Welsh Government invited to compete with English regions for small nuclear reactors factory site
The Welsh Government has been invited to compete with regions in England to be the location of a factory to build small nuclear reactors.
Both Wylfa and Trawsfynydd have already been mooted as the location of two of the small modular reactors due to be built by an industry consortium led by Rolls-Royce.
That same consortium has now written to the Welsh Government asking them to pitch for the £200m site where the reactors will be built, with 200 jobs promised.
The main factory will build some of the key components of the reactors which will then be assembled at sites around the UK.
The letter by Rolls-Royce promised “high value, sustainable jobs which will produce products that will be exported globally for many decades to come”.
It also made clear that they were looking for possible “financial and non-financial support” from the host.
The project aims to build five £2bn small modular reactors by 2031, and then another eleven in the years that follow, each with the capacity to power 1.3m homes.
It was announced last month that the Qatar Investment Authority will invest £85m into the project, which now has total funding of £490m.
The UK Government had previously announced that they would match a £245m investment made by a consortium made up of Rolls-Royce, BNF Resources and the US generator Exelon Generation with £210 of their own.
Business Secretary Kwasi Kwarteng said the investment was a “vote of confidence” in the UK.
“‘It represents a huge step in our plan to deploy more homegrown, clean energy,” he said.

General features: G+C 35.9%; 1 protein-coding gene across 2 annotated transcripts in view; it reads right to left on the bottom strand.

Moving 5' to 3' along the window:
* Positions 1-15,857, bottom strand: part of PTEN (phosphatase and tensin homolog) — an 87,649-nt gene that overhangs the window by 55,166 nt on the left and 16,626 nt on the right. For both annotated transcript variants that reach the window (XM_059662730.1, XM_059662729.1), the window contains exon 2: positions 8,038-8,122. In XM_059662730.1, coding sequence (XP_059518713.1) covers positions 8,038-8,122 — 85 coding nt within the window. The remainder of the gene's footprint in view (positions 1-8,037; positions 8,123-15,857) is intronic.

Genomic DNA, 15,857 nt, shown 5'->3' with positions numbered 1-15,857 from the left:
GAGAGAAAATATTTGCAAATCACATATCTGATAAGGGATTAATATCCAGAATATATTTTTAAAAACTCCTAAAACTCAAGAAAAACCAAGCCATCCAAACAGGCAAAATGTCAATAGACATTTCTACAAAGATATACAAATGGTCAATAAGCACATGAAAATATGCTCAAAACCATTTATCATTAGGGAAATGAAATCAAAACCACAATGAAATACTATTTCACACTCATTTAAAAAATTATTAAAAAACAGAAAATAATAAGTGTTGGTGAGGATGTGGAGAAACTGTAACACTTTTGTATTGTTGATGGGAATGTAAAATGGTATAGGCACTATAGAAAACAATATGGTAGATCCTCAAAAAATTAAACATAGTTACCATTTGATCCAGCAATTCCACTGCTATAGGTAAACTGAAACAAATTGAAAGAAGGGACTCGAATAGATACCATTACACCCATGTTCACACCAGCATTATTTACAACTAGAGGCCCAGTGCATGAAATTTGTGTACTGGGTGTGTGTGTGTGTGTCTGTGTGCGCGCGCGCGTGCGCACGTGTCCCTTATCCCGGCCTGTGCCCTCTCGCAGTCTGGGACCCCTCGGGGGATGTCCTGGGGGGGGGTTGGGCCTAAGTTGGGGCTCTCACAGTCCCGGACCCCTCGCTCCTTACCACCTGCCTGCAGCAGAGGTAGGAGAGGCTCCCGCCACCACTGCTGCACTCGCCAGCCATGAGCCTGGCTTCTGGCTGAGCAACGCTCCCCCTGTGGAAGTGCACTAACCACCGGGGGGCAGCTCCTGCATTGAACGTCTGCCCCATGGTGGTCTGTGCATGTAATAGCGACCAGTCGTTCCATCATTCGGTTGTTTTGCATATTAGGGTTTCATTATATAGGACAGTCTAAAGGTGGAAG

No sites have been named as yet but Rolls-Royce has previously said that there was a “pretty high probability” Trawsfynydd could house the first reactor by the early 2030s and Wylfa is also understood to be one of the sites under consideration.
Plans for new nuclear reactors have however already attracted opposition in Wales. Anti-nuclear groups have already criticised the plans, saying that the emphasis should be placed on green renewable energy instead.
Dylan Morgan of PAWB (People Against Wylfa B) said in October: “We have an immediate crisis now. Building huge reactors at a nuclear power station take at least 15 years.
“Nuclear power is slow, dangerous and extortionately expensive. It will do nothing to address the current energy crisis, neither will it be effective to counter climate change.
“The UK and Welsh governments should divert resources and support away from wasteful and outdated nuclear power projects towards developing renewable technologies that are much cheaper and can provide faster and more sustainable solutions to the energy crisis and the challenges of climate change.”
Support our Nation today
For the price of a cup of coffee a month you can help us create an independent, not-for-profit, national news service for the people of Wales, by the people of Wales.